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Chopin T. & Macek L. 2022. “European values. A debate to be clarified, a struggle to be fought”, Policy paper, Paris: Jacques Delors Institute, 6 April.
For several years now, liberal democracy has been challenged in Europe and elsewhere, in particular under pressure from national-populist and extremist political forces. Opinion polls demonstrate a growing public dissatisfaction with how democracy operates: endangered democratic freedoms, “illiberal democracy”, a risk of democratic “deconsolidation” or “regression”, a “populist century”, etc. are just some expressions which aim to bear witness to these changes within liberal democracies.
Outside the European Union, against a backdrop of authoritarian, dictatorial and totalitarian regimes asserting themselves worldwide, particularly in China, the reversion to violence in Europe, with Russia’s invasion of Ukraine, highlights the key role of the fight between liberal democracy and an authoritarian regime, which is in practice increasingly dictatorial, with fascistic characteristics and even rhetoric with totalitarian undertones. The tragedy of the war in Ukraine is a democratic opportunity, as it forces us to consider our most deeply-rooted values, the society model in which we wish to live and the price we are willing to pay to live in free and open societies.
Yet, as Jacques Delors commented: “The fight [for values] is not very clear as it sometimes gets dressed up as a conflict between modernists and those who look back towards the past”. In other words, the debate on the issue of “European values” is often marred by the confusion between legal and political aspects on the one hand, and cultural and societal on the other. This confusion leads to adverse effects and undermines the reach of any effort to combat those seeking to thwart the founding values of liberal democracy.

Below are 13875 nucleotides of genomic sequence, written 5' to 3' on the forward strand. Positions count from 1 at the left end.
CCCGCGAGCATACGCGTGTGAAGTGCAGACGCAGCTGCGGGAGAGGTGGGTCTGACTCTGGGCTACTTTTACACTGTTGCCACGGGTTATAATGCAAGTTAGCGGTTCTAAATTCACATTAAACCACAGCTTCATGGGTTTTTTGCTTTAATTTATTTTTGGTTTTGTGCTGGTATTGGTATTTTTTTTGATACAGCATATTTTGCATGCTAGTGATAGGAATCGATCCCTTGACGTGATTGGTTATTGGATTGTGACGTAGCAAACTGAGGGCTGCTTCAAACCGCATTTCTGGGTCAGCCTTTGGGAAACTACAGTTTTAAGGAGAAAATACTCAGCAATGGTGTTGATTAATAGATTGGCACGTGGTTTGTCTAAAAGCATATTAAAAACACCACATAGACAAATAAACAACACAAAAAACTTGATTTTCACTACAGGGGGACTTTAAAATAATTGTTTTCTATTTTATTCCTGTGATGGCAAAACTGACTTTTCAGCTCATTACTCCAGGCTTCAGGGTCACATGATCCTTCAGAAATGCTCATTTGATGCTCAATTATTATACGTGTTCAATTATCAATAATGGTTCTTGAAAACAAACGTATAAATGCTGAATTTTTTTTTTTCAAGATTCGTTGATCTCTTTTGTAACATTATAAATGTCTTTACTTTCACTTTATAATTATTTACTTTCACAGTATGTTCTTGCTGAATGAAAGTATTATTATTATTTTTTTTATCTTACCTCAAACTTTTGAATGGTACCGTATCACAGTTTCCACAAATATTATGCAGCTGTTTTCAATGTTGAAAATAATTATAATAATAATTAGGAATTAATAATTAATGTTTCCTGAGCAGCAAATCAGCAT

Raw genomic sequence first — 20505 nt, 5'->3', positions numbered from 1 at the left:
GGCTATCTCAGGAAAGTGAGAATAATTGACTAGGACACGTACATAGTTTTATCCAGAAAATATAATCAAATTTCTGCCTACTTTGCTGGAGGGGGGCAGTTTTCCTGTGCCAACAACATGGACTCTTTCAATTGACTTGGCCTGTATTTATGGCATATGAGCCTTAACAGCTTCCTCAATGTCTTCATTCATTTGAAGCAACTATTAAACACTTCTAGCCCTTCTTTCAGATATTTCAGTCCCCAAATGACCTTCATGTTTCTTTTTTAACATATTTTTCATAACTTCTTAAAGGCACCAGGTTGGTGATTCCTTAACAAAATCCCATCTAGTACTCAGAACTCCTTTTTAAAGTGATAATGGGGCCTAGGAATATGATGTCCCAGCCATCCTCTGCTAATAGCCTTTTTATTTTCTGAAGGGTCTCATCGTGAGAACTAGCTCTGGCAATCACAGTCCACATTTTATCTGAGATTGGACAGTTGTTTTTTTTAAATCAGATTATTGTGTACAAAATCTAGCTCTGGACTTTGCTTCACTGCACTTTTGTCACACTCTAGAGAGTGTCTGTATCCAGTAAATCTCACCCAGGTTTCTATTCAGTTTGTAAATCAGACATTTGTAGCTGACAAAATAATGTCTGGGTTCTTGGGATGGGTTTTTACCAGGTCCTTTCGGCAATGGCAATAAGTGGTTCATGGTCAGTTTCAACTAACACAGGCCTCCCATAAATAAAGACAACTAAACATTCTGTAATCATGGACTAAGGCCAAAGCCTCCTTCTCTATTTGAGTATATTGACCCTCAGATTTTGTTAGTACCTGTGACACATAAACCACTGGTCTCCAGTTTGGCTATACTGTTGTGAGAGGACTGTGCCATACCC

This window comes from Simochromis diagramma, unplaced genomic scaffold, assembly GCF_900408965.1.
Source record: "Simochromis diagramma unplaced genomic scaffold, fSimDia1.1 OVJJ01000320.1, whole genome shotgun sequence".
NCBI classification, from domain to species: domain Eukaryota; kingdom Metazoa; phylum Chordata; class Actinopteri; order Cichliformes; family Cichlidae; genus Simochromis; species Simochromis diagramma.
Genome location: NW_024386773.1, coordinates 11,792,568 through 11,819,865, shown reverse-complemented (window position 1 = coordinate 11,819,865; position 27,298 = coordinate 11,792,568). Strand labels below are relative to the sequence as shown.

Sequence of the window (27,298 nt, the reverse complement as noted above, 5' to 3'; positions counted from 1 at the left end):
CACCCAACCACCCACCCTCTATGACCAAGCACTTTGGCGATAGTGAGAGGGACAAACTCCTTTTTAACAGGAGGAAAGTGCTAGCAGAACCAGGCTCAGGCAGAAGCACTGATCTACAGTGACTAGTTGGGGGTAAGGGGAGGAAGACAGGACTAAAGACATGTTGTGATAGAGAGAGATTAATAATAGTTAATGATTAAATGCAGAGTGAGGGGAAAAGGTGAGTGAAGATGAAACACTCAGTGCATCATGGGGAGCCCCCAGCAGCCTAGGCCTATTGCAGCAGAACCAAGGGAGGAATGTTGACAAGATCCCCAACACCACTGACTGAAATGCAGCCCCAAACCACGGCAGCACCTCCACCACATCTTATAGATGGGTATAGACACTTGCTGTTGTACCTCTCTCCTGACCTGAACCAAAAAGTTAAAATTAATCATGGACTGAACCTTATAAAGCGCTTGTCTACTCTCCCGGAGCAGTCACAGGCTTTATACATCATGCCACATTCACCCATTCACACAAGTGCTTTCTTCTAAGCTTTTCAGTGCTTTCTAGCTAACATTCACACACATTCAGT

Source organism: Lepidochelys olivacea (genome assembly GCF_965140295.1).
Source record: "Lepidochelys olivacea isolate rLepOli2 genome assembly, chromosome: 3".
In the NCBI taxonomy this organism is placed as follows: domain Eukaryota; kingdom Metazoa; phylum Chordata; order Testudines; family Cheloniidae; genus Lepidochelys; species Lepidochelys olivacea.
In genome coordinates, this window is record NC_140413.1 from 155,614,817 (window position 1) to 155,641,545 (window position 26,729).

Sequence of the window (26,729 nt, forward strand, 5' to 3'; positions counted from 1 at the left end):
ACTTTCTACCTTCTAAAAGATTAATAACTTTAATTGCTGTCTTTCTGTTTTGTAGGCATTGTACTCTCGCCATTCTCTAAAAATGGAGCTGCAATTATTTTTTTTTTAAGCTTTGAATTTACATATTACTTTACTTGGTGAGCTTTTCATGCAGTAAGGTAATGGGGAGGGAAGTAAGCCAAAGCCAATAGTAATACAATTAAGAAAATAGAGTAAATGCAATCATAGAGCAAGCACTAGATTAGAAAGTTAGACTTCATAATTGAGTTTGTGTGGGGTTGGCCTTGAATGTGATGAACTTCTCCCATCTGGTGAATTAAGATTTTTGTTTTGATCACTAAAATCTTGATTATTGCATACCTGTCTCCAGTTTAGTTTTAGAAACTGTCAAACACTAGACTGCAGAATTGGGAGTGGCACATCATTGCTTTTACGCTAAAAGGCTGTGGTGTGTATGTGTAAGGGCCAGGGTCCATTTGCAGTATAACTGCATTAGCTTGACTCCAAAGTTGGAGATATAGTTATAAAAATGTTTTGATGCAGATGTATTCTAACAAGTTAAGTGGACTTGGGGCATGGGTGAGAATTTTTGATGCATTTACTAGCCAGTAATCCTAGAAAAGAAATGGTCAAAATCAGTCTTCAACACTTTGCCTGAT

In view of this, the aim of this paper is specifically to make a modest attempt to clarify the terms of this thorny issue, which is a necessary step to heighten the efficacy of any strategy striving to defend the values of liberal democracy at the foundation of the European Union. The following sections aim to: define as clearly as possible the fundamental “political values” placed at the heart of the European political project (1.), to put into perspective challenges to these values in a bid to disprove the rhetoric that asserts the commonplace nature of illiberalism, without overstating the East-West divide on this issue (2.), to contribute to providing elements of methodology for a strategy aimed at the successful “cultural” fight over European political values (3.).